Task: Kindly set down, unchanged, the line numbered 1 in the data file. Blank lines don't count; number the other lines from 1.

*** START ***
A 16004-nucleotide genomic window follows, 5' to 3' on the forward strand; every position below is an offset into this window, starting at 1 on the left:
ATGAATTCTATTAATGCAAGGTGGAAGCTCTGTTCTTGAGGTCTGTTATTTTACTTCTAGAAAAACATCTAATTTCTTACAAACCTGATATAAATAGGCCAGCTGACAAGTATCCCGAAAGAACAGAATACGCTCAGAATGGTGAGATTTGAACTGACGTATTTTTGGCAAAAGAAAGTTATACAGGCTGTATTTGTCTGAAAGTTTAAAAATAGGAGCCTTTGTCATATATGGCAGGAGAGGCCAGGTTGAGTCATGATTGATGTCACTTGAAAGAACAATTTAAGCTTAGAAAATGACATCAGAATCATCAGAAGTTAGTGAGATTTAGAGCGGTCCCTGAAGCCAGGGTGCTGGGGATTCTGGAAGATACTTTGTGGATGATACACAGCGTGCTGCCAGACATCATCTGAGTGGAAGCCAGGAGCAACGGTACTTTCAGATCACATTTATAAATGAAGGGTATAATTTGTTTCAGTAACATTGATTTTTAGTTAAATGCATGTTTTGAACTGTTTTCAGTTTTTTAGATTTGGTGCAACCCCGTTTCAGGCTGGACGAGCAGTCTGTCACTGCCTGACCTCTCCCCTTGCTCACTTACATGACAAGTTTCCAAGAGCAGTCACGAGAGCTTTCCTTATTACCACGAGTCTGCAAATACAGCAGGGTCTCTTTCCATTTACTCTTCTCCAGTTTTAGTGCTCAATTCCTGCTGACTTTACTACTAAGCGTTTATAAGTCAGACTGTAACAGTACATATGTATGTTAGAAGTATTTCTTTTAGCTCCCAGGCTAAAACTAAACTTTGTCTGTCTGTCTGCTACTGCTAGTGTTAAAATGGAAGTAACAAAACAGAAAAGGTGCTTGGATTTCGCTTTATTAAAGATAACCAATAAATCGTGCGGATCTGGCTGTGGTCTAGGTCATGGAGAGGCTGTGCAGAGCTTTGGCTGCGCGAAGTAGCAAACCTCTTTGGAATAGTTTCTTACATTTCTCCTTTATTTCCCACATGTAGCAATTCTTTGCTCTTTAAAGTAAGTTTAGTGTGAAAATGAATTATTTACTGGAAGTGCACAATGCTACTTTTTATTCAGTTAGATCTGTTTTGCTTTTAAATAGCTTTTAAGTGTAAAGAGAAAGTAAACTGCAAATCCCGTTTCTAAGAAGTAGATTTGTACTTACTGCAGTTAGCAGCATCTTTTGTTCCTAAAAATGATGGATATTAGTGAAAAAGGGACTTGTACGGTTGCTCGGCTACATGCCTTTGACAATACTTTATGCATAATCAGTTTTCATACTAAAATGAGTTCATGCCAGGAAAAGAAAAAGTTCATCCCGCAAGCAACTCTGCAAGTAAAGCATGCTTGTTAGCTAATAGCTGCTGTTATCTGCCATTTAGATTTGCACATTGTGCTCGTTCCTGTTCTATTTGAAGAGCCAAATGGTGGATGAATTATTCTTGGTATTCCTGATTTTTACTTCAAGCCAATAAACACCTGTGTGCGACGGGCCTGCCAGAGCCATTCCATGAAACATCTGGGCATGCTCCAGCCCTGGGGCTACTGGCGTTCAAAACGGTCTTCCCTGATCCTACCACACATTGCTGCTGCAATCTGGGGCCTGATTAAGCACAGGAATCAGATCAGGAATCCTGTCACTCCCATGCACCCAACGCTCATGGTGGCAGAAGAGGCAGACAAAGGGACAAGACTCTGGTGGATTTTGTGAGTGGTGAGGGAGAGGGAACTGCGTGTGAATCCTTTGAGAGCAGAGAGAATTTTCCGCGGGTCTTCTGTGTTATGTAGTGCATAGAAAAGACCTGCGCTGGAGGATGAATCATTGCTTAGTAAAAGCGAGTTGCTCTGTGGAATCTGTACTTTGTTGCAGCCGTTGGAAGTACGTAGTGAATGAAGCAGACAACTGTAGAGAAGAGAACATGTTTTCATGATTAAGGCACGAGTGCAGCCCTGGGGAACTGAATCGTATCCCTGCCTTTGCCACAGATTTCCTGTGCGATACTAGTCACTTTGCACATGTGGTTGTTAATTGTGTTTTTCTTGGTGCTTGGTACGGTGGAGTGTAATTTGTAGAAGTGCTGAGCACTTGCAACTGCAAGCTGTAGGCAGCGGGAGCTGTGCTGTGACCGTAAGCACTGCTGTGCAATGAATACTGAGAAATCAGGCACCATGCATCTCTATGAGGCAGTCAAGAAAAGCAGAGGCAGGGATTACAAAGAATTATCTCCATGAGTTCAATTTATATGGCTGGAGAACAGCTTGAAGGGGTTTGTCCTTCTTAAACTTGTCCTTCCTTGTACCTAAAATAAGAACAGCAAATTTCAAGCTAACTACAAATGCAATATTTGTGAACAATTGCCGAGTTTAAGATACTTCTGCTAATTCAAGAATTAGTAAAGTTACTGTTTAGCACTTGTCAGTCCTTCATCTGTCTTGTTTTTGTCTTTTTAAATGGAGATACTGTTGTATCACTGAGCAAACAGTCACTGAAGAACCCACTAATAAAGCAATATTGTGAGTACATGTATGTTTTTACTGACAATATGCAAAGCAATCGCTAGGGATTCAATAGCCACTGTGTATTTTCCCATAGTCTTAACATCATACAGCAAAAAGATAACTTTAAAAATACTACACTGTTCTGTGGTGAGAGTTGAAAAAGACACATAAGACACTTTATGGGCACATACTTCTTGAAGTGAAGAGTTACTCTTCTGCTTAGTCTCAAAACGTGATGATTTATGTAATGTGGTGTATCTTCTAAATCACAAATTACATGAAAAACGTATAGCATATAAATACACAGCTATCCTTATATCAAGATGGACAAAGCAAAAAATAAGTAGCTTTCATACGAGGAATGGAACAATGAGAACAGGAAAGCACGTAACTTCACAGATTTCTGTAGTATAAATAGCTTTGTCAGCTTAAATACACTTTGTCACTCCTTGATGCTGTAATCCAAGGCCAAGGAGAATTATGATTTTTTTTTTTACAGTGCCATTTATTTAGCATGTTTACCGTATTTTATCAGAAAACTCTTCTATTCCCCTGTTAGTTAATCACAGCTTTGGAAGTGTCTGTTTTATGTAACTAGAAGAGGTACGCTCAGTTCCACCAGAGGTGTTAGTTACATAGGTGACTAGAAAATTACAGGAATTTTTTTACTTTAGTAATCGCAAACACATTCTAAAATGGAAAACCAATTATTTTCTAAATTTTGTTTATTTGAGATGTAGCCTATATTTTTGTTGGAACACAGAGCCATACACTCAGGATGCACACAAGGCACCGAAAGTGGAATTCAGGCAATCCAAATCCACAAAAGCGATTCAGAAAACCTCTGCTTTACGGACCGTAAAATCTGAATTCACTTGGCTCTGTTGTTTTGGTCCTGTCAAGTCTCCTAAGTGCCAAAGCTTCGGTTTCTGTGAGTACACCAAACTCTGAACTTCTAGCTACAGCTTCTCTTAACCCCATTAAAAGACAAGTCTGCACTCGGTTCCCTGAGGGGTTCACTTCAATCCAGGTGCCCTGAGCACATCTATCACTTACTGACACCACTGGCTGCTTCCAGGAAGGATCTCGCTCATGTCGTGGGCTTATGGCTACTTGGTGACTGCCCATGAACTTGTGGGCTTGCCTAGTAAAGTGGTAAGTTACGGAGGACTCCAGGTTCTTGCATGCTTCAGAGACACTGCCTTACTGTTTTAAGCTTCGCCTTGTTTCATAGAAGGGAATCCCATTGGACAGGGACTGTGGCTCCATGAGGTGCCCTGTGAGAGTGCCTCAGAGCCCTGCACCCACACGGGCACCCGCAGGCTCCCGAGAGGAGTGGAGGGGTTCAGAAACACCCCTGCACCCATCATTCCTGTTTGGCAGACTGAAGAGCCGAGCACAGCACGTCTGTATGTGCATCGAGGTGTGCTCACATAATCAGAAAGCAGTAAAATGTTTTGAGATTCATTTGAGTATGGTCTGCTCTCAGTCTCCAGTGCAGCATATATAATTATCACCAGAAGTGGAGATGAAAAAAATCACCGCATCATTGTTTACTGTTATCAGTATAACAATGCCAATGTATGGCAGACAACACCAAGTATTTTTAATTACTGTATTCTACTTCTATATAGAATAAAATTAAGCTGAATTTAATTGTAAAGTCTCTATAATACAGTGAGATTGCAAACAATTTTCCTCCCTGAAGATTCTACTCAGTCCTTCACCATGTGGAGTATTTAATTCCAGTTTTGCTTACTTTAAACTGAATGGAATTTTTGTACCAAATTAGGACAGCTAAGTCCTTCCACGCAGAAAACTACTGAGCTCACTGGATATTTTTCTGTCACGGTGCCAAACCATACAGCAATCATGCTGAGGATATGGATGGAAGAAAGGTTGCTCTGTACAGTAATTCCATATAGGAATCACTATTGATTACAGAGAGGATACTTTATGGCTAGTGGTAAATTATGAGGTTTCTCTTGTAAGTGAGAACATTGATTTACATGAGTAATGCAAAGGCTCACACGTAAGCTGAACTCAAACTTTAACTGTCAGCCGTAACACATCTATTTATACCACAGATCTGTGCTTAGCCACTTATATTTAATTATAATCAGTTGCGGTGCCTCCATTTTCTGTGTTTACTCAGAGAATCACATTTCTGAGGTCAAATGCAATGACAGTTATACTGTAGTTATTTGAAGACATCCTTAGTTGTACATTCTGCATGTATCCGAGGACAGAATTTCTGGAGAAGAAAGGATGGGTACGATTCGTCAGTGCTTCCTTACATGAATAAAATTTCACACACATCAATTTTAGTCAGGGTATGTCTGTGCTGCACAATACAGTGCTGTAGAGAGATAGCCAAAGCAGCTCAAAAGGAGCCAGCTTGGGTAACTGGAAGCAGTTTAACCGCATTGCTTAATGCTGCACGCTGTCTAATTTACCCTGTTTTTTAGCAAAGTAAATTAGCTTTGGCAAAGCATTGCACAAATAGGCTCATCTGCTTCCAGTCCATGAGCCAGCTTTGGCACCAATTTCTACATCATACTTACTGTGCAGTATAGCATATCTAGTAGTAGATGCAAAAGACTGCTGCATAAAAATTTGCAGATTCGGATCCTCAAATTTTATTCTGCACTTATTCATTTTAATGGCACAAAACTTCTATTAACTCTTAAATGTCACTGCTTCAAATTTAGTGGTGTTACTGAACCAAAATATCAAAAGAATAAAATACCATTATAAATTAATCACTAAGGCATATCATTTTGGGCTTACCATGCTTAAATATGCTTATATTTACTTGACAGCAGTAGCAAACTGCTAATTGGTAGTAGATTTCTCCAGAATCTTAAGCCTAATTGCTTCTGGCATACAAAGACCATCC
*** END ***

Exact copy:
A 16004-nucleotide genomic window follows, 5' to 3' on the forward strand; every position below is an offset into this window, starting at 1 on the left: